Kita mungkin lebih ‘mudah’ tersenyum pada orang asing, ketika menerima kembalian dari pengemudi taksi, ketika memesan secangkir kopi, ketika masuk ke sebuah kantor dan melihat resepsionis duduk di meja depan, ketika petugas keamanan mengecek tas-tas kita saat melewati detektor metal, ketika disenggol seseorang secara tak sengaja dan mendengarnya meminta maaf…

“Saya tak tahu mengapa kamu ingin sekali pergi ke Rusia. Di Rusia, orang-orang akan mengira kamu gila, karena kamu tidak bisa berhenti tersenyum.”

Pernah, teman saya yang lain berkata.

Namanya Alex juga. Ia meninggalkan kota tepi lautnya di Vladivostok, Rusia, untuk bekerja menjadi instruktur selam di Labuan Bajo. Sesekali, ia mengirimkan tulisan dan foto-foto perjalanannya di Indonesia untuk dimuat di majalah-majalah berbahasa Rusia.

“Masa, sih, orang Rusia tidak pernah tersenyum?” saya tak percaya.

“Tentu saja mereka tersenyum,” Alex membalas. “Tapi, tak seperti di sini, di sana orang-orang tersenyum hanya jika mereka punya alasan kuat untuk itu. Tak semudah itu buat kami untuk tersenyum begitu saja. Meskipun demikian, hanya karena kami tidak tersenyum bukan berarti kami marah, ya.”

Ketika Alex mengatakan hal ini, perihal senyum-tersenyum di Almaty—yang merupakan salah satu negara pecahan Uni Soviet—kemudian membuat saya terkikik geli.

Saat berada di Almaty, saya tinggal di sebuah penginapan yang terletak di pusat kota. Di sebelah penginapan itu, terletak sebuah restoran—The Noodles namanya.

noodles

Setiap pagi, sebelum konferensi dimulai, saya dan beberapa pembicara lainnya biasa mampir di sana untuk minum kopi. Dan setiap sore, setelah konferensi berakhir, The Noodles menjadi tempat yang kami sambangi untuk membeli sepotong pizza atau tempat pelarian untuk makan es krim di malam hari ketika kami tak bisa tidur.

Jadi, tentunya, beberapa kali setiap hari, saya mendorong pintu The Noodles dan tersenyum pada pramusaji yang bertugas saat itu: “Selamat pagi! Selamat siang! Selamat sore!”

Belakangan, ketika konferensi berakhir dan saya sempat jatuh sakit selama beberapa hari, The Noodles menjadi tempat yang saya datangi setiap waktu—karena jaraknya hanya beberapa langkah dari hotel.

Praktis, beberapa kali sehari saya akan duduk di meja sudut di The Noodles, dengan tablet parasetamol yang dibelikan kawan saya Sean, tablet isap untuk sakit tenggorokan dari kawan saya Bota, dan novel remaja Julia Hoban yang sesungguhnya agak depresif, Willow. Dengan demam tinggi, hidung mampet, dan tenggorokan yang sakit, saya masih saja mendorong pintu The Noodles setiap harinya dan tersenyum: “Selamat pagi! Selamat siang! Selamat sore!”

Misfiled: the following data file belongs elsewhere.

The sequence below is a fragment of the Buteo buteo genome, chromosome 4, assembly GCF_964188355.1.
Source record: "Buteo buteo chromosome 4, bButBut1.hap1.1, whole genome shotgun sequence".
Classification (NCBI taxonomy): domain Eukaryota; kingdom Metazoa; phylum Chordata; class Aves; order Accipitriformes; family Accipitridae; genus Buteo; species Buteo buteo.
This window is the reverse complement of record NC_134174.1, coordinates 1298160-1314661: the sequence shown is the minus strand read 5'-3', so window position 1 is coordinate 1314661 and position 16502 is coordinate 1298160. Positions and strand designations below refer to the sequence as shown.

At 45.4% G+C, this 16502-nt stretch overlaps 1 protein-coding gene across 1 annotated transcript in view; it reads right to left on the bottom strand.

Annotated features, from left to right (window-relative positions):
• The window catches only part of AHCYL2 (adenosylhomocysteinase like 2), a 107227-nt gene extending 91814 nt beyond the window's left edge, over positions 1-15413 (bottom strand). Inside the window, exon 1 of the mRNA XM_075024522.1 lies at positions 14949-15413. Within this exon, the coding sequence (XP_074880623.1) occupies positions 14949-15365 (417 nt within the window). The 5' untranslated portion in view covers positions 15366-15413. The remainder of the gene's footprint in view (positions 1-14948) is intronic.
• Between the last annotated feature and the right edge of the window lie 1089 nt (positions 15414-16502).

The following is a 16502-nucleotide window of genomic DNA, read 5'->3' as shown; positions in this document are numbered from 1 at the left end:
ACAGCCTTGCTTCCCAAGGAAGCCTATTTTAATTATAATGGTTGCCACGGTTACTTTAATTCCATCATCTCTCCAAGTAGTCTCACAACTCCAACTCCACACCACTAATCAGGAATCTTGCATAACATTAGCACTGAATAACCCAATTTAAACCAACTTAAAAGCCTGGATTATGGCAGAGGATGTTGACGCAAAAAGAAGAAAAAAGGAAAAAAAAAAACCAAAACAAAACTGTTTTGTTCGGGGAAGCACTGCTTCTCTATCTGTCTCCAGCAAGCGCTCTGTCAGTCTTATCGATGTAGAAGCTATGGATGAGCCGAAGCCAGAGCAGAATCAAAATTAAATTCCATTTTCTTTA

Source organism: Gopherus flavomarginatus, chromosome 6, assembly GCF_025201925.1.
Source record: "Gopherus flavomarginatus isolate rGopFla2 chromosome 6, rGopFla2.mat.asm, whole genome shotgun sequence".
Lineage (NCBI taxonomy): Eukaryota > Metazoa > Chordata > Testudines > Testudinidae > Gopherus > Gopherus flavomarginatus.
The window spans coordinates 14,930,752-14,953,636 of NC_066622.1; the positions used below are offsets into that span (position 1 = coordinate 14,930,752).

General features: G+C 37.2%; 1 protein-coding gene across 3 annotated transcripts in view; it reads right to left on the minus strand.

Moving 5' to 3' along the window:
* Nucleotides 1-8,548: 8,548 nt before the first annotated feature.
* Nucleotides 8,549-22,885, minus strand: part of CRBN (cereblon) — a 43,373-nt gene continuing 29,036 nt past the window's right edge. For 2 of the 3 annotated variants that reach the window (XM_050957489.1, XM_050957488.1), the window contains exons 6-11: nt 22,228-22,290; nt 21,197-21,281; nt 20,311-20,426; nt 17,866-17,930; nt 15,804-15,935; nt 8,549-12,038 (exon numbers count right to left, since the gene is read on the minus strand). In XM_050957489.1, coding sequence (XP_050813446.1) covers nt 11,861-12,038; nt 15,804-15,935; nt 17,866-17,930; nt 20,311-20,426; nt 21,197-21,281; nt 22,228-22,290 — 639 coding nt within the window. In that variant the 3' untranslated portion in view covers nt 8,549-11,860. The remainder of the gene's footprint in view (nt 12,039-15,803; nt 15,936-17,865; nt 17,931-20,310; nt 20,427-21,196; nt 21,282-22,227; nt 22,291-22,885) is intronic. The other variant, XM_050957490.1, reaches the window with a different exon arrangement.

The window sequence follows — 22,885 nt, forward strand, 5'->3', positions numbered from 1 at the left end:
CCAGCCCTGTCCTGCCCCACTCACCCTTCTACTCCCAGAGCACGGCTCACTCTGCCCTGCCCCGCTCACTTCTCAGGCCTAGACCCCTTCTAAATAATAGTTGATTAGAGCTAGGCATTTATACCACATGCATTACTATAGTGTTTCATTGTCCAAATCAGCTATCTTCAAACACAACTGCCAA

Rasanya tersenyum sudah menjadi hal yang begitu lumrah, begitu pantas, begitu otomatis.

Selama beberapa hari itu pulalah, senyum saya tak pernah berbalas.

Pramusaji-pramusaji di The Noodles bekerja dengan efektif dan efisien. Mereka tak salah mengantarkan pesanan, juga selalu sigap melihat tamu mana yang akan membutuhkan bantuan—namun satu hal yang mulai membuat saya penasaran saat itu, adalah mengapa mereka tak mau membalas senyum saya—yang saya rasa sudah cukup sumringah.

Di hari terakhir saya di Almaty, hari ke-12, saya mampir di The Noodles demi secangkir kopi. Yang bertugas saat itu adalah seorang pramusaji perempuan yang sudah seringkali saya lihat. Saya yakin, ia juga pasti sudah mengenali saya yang setiap hari mampir ke sini. Untuk kali terakhir, saya pun melemparkan sebuah lengkungan sederhana padanya. Tersenyum lebar sambil berkata, “Selamat pagi!”

Saya tak mengharapkan apapun saat itu, sampai kemudian saya melihat ada lengkungan sederhana muncul di wajah sang pramusaji. Ia berkata, “Selamat pagi!” dan tersenyum!

Rasanya ada sesuatu yang membuncah dalam dada saya. Ia tersenyum! Ia tersenyum! Saya ingin menari-nari gembira. Sepertinya demam membuat saya terlalu emosional, karena saya kemudian menyadari betapa mata saya berkaca-kaca! Akhirnya senyum saya berbalas! Akhirnya, senyum saya… berbalas!

Ah, seindah itukah rasanya ketika kita, sebagai manusia, akhirnya dapat berbagi senyum?

***

Terkadang saya berpikir, mungkinkah di Indonesia saya memang sudah begitu terbiasa dengan senyuman yang dilemparkan begitu saja di mana-mana? Dari para penjaga toilet di mall, ibu-ibu di warung makan, penjual sate di trotoar, penjaja bakpao di pintu tol, pedagang buah di pasar basah, bahkan anak-anak yang mengamen di pinggir jalan…

Apakah saya memang sudah begitu terbiasa sehingga saya lupa betapa indahnya perasaan yang bisa muncul dari sebuah senyuman?

Dan lupa juga—atau bahkan tak bisa sungguh-sungguh memahami rasanya—ketika manusia, tak bisa tersenyum?

Bukan, saya tak bermaksud bicara tentang saat-saat ketika kita sedih, marah, atau berduka, hingga untuk sesaat kita tak bisa tersenyum.